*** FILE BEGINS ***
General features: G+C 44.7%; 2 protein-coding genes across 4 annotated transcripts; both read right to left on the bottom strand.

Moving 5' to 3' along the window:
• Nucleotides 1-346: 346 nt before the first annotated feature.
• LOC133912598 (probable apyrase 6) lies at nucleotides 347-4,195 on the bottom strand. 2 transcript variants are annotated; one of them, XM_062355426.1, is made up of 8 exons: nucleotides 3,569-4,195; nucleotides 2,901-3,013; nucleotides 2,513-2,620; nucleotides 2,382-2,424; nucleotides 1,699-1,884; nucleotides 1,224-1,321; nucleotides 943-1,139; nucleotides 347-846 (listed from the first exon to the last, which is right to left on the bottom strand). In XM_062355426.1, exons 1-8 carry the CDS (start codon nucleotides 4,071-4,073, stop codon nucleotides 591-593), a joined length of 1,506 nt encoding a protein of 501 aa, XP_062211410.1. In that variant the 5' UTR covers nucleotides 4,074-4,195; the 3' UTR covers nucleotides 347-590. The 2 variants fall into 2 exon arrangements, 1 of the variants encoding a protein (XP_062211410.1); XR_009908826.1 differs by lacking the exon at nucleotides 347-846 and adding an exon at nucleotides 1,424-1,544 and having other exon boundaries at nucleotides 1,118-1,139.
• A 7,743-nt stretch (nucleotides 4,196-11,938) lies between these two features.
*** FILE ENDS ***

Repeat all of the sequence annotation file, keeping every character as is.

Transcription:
General features: G+C 44.7%; 2 protein-coding genes across 4 annotated transcripts; both read right to left on the bottom strand.

Moving 5' to 3' along the window:
• Nucleotides 1-346: 346 nt before the first annotated feature.
• LOC133912598 (probable apyrase 6) lies at nucleotides 347-4,195 on the bottom strand. 2 transcript variants are annotated; one of them, XM_062355426.1, is made up of 8 exons: nucleotides 3,569-4,195; nucleotides 2,901-3,013; nucleotides 2,513-2,620; nucleotides 2,382-2,424; nucleotides 1,699-1,884; nucleotides 1,224-1,321; nucleotides 943-1,139; nucleotides 347-846 (listed from the first exon to the last, which is right to left on the bottom strand). In XM_062355426.1, exons 1-8 carry the CDS (start codon nucleotides 4,071-4,073, stop codon nucleotides 591-593), a joined length of 1,506 nt encoding a protein of 501 aa, XP_062211410.1. In that variant the 5' UTR covers nucleotides 4,074-4,195; the 3' UTR covers nucleotides 347-590. The 2 variants fall into 2 exon arrangements, 1 of the variants encoding a protein (XP_062211410.1); XR_009908826.1 differs by lacking the exon at nucleotides 347-846 and adding an exon at nucleotides 1,424-1,544 and having other exon boundaries at nucleotides 1,118-1,139.
• A 7,743-nt stretch (nucleotides 4,196-11,938) lies between these two features.